We were back to a mass swim start this year so I let the rest of the field go before setting off. It only takes about 50-100 metres before they realise they have gone out way too hard and I start picking them off. By the first buoy, I had found someone’s feet to sit on. It’s different from swimming by yourself as you have to match the accelerations but otherwise felt pretty comfortable. Apparently, I was one of the few athletes that remembered to swim all the way up onto the swim ramp.

T1 was tough. They somehow made it even longer and even though the water was a luxurious 18 degrees, my cold hands failed to get my wetsuit off, even after I sat down. That cost my nearly a minute.

The bike started frantically. You climb up Park Avenue and once I was onto Princess Avenue my top priority was trying to stuff an energy bar into my gob. As a result, I didn’t settle until we reached Street Lane and I had passed the photographer. The bike course was rather windy but I managed to spend most of it on my aero bars. There was a big headwind coming down Stonegate Road and a big tailwind coming up it: as a result, I could descend at a comfortable speed and on the climb, I felt like I was flying. There was plenty of support on the bike course with Harriers at least four different points.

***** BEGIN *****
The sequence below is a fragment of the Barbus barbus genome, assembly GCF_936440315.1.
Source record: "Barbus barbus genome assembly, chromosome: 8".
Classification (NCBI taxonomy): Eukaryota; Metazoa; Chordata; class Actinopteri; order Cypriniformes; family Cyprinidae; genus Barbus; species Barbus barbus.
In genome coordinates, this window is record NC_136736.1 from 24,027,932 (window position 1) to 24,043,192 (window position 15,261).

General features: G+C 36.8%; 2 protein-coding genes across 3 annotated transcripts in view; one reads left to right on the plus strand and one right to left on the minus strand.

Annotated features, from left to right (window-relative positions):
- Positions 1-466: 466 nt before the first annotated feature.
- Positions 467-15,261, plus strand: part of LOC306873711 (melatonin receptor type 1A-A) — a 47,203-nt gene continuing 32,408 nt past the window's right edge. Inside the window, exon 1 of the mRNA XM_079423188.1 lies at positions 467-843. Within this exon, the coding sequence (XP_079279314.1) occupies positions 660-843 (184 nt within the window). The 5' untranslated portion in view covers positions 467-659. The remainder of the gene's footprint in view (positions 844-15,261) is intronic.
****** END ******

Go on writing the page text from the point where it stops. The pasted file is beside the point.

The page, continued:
It was not quite a Vincent Luis-style crash but some poor guy went around the outside of the U-turn at the end of lap one and almost ran into a barrier on the far side of the road. On the second lap, I was ready for the photographer having hastily shoved another energy bar in going the other way.

T2 passed without incident. It was annoying to have to run so far in cleats, but JP assumes me that running in bare feet was no more joyful.

The run was the same as last year except in the other direction. This meant a steep climb out of transition (similar to running into town in the old days) but you are then rewarded with a long downhill. I made the strategic version to walk up the hill on the second and third lap. That cost me maybe 10 seconds per time, but also gave me enough recovery to peg it down the hill and I think there was a lot of time to be gained by running downhill effectively. I saw Graeme, Grace, Dan and Rafet on the run course and there was plenty of support on course from both Harriers and my family, too.

As we turned the final corner I was on 43:something and knew I ran a 45:something last year, so figured I might be able to get a run PB. Ths meant sprinting down the hill, but saving enough to look good for the photos.

I finished in:


Good enough for 18th out of 50 in the Yorkshire championship, but not as good as Ali who took second in his first ever standard distance race! Here is how I compared to last year: